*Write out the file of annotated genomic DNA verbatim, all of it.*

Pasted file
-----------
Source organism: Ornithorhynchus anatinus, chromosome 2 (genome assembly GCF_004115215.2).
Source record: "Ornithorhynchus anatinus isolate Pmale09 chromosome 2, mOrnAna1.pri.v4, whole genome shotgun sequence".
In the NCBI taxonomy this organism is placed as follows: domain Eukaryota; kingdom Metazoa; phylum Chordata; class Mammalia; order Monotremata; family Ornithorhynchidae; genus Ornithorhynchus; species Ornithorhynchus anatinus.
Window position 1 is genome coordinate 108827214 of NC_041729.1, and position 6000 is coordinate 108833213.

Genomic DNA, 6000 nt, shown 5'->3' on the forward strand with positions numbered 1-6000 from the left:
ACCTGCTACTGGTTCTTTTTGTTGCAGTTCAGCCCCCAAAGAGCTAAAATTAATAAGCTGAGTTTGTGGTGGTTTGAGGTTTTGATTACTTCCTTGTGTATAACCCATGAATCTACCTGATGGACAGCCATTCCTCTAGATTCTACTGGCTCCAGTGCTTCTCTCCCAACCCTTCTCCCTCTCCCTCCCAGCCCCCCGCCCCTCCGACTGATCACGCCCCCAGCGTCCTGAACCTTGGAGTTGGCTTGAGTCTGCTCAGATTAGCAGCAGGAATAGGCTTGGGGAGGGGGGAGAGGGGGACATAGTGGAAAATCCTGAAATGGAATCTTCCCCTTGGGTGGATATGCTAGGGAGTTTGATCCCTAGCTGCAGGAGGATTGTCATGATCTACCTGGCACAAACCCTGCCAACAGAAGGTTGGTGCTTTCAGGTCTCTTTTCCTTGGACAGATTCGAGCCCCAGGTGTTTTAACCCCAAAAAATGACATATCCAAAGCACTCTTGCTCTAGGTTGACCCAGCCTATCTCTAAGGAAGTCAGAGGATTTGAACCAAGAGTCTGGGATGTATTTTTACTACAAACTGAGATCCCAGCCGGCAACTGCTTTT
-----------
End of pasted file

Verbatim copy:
Source organism: Ornithorhynchus anatinus, chromosome 2 (genome assembly GCF_004115215.2).
Source record: "Ornithorhynchus anatinus isolate Pmale09 chromosome 2, mOrnAna1.pri.v4, whole genome shotgun sequence".
In the NCBI taxonomy this organism is placed as follows: domain Eukaryota; kingdom Metazoa; phylum Chordata; class Mammalia; order Monotremata; family Ornithorhynchidae; genus Ornithorhynchus; species Ornithorhynchus anatinus.
Window position 1 is genome coordinate 108827214 of NC_041729.1, and position 6000 is coordinate 108833213.

Genomic DNA, 6000 nt, shown 5'->3' on the forward strand with positions numbered 1-6000 from the left:
ACCTGCTACTGGTTCTTTTTGTTGCAGTTCAGCCCCCAAAGAGCTAAAATTAATAAGCTGAGTTTGTGGTGGTTTGAGGTTTTGATTACTTCCTTGTGTATAACCCATGAATCTACCTGATGGACAGCCATTCCTCTAGATTCTACTGGCTCCAGTGCTTCTCTCCCAACCCTTCTCCCTCTCCCTCCCAGCCCCCCGCCCCTCCGACTGATCACGCCCCCAGCGTCCTGAACCTTGGAGTTGGCTTGAGTCTGCTCAGATTAGCAGCAGGAATAGGCTTGGGGAGGGGGGAGAGGGGGACATAGTGGAAAATCCTGAAATGGAATCTTCCCCTTGGGTGGATATGCTAGGGAGTTTGATCCCTAGCTGCAGGAGGATTGTCATGATCTACCTGGCACAAACCCTGCCAACAGAAGGTTGGTGCTTTCAGGTCTCTTTTCCTTGGACAGATTCGAGCCCCAGGTGTTTTAACCCCAAAAAATGACATATCCAAAGCACTCTTGCTCTAGGTTGACCCAGCCTATCTCTAAGGAAGTCAGAGGATTTGAACCAAGAGTCTGGGATGTATTTTTACTACAAACTGAGATCCCAGCCGGCAACTGCTTTT